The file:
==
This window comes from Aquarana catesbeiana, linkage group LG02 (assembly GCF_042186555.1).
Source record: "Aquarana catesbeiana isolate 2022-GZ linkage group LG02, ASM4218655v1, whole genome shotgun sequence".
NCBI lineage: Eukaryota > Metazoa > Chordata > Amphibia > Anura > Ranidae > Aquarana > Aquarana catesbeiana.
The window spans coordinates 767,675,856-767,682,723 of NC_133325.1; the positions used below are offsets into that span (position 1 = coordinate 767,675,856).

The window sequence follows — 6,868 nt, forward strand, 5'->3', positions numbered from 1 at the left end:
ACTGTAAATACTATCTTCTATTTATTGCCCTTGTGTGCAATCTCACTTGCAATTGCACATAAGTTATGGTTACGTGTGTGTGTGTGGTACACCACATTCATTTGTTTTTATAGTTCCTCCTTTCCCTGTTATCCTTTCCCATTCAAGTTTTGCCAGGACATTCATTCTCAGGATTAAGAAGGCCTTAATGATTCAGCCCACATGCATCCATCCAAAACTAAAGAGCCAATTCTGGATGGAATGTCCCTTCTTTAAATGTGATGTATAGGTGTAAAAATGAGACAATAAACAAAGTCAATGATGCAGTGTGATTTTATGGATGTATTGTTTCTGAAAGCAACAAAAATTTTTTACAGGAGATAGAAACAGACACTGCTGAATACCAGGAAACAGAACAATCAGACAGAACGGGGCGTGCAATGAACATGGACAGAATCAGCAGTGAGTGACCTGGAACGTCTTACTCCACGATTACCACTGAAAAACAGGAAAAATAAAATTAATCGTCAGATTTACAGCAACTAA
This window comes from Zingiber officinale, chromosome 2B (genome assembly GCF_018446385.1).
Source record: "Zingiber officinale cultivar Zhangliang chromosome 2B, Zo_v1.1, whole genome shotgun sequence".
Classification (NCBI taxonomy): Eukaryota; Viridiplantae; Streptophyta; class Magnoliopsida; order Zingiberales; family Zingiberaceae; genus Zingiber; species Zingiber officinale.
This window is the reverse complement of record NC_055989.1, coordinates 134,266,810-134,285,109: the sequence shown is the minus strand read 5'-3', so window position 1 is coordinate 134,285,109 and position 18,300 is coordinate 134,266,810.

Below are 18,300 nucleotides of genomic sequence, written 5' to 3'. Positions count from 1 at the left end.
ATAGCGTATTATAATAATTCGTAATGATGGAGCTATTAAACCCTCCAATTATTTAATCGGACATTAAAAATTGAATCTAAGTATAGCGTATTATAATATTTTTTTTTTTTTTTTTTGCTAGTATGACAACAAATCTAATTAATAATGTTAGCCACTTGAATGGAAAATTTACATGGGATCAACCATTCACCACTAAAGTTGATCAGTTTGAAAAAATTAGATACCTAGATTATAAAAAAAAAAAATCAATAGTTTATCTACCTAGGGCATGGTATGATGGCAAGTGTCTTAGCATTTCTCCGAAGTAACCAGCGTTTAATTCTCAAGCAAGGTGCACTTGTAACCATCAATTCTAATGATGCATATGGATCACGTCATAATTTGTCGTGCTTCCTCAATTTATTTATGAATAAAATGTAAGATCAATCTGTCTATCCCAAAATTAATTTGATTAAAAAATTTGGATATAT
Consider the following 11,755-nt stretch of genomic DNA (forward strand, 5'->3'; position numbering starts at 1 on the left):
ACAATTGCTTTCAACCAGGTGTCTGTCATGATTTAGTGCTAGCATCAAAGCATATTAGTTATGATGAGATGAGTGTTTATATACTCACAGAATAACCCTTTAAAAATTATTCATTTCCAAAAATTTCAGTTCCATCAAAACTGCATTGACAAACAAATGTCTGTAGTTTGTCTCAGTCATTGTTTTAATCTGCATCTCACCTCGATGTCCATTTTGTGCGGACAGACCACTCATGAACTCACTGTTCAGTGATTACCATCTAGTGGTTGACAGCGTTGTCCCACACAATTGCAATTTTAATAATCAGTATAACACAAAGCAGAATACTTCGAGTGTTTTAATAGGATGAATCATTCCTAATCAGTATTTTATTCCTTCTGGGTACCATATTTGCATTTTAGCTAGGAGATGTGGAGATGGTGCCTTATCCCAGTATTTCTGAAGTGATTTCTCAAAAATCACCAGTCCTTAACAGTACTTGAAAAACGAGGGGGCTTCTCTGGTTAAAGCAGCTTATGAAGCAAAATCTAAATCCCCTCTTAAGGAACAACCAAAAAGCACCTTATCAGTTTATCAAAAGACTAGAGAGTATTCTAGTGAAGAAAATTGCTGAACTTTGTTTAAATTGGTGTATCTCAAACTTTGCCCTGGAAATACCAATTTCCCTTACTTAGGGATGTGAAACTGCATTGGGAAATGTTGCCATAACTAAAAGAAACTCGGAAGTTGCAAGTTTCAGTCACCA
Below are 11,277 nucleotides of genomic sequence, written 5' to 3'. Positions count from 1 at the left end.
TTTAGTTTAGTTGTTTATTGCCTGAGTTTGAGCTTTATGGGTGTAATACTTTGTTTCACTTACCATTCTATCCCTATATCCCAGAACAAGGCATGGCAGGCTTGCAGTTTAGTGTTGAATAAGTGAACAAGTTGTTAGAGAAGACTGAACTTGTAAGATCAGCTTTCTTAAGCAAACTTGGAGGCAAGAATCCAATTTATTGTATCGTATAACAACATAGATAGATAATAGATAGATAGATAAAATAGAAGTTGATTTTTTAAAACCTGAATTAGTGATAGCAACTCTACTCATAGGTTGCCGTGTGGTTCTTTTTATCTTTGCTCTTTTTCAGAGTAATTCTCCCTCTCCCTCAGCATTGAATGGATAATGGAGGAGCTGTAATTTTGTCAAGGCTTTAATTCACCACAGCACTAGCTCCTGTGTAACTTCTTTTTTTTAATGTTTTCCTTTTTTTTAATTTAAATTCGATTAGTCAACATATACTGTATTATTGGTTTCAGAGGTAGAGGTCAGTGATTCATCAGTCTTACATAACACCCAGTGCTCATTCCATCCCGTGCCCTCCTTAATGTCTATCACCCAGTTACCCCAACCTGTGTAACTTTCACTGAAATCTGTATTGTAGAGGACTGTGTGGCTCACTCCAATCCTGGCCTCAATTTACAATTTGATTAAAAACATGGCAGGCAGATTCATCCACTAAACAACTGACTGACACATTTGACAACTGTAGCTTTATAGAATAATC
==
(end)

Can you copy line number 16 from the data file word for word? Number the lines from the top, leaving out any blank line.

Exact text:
TTTAGTTTAGTTGTTTATTGCCTGAGTTTGAGCTTTATGGGTGTAATACTTTGTTTCACTTACCATTCTATCCCTATATCCCAGAACAAGGCATGGCAGGCTTGCAGTTTAGTGTTGAATAAGTGAACAAGTTGTTAGAGAAGACTGAACTTGTAAGATCAGCTTTCTTAAGCAAACTTGGAGGCAAGAATCCAATTTATTGTATCGTATAACAACATAGATAGATAATAGATAGATAGATAAAATAGAAGTTGATTTTTTAAAACCTGAATTAGTGATAGCAACTCTACTCATAGGTTGCCGTGTGGTTCTTTTTATCTTTGCTCTTTTTCAGAGTAATTCTCCCTCTCCCTCAGCATTGAATGGATAATGGAGGAGCTGTAATTTTGTCAAGGCTTTAATTCACCACAGCACTAGCTCCTGTGTAACTTCTTTTTTTTAATGTTTTCCTTTTTTTTAATTTAAATTCGATTAGTCAACATATACTGTATTATTGGTTTCAGAGGTAGAGGTCAGTGATTCATCAGTCTTACATAACACCCAGTGCTCATTCCATCCCGTGCCCTCCTTAATGTCTATCACCCAGTTACCCCAACCTGTGTAACTTTCACTGAAATCTGTATTGTAGAGGACTGTGTGGCTCACTCCAATCCTGGCCTCAATTTACAATTTGATTAAAAACATGGCAGGCAGATTCATCCACTAAACAACTGACTGACACATTTGACAACTGTAGCTTTATAGAATAATC